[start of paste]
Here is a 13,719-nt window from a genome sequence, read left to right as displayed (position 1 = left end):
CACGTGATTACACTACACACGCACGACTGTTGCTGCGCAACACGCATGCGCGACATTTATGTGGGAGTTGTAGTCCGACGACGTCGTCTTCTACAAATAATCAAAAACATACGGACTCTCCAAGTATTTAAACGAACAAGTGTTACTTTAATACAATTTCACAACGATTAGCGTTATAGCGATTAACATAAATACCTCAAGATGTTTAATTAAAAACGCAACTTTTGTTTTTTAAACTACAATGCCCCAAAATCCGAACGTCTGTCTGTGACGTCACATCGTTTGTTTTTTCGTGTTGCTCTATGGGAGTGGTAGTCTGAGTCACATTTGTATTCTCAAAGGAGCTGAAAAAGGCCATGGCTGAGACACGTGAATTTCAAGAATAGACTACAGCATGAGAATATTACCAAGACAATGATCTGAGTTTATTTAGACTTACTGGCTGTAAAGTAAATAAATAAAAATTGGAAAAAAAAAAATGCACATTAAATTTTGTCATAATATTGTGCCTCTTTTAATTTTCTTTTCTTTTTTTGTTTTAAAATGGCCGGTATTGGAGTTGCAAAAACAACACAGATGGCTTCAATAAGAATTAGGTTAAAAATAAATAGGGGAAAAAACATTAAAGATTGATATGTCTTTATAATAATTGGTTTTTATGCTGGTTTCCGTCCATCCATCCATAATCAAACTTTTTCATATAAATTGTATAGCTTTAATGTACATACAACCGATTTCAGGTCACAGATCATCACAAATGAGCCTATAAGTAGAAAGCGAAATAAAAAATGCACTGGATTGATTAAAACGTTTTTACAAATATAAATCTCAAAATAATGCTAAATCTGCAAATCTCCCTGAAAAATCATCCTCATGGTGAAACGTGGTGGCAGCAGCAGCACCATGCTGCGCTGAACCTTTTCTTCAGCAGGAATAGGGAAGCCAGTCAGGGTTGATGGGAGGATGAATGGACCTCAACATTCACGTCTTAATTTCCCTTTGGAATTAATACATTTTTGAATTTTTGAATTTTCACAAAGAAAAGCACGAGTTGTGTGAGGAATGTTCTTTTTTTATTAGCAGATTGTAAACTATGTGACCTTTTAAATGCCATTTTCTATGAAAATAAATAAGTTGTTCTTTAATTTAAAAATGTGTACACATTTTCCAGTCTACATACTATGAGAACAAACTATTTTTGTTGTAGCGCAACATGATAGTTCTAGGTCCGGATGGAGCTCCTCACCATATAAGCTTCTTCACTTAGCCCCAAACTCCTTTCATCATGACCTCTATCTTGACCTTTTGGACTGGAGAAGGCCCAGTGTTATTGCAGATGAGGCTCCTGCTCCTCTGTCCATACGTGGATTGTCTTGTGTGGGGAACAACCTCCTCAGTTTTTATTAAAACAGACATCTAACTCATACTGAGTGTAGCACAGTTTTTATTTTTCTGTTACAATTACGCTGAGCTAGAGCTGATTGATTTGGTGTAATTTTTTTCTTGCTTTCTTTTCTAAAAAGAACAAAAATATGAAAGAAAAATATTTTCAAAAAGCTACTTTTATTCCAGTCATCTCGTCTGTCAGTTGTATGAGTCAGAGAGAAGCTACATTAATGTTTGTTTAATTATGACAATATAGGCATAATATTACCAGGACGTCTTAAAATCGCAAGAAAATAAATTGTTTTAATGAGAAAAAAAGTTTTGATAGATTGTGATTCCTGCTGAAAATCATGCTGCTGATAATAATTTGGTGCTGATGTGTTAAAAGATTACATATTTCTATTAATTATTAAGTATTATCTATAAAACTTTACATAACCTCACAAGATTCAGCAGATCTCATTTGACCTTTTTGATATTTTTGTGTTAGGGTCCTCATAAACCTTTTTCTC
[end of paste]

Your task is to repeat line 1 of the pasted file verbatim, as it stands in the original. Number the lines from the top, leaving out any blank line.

Here is a 13,719-nt window from a genome sequence, read left to right as displayed (position 1 = left end):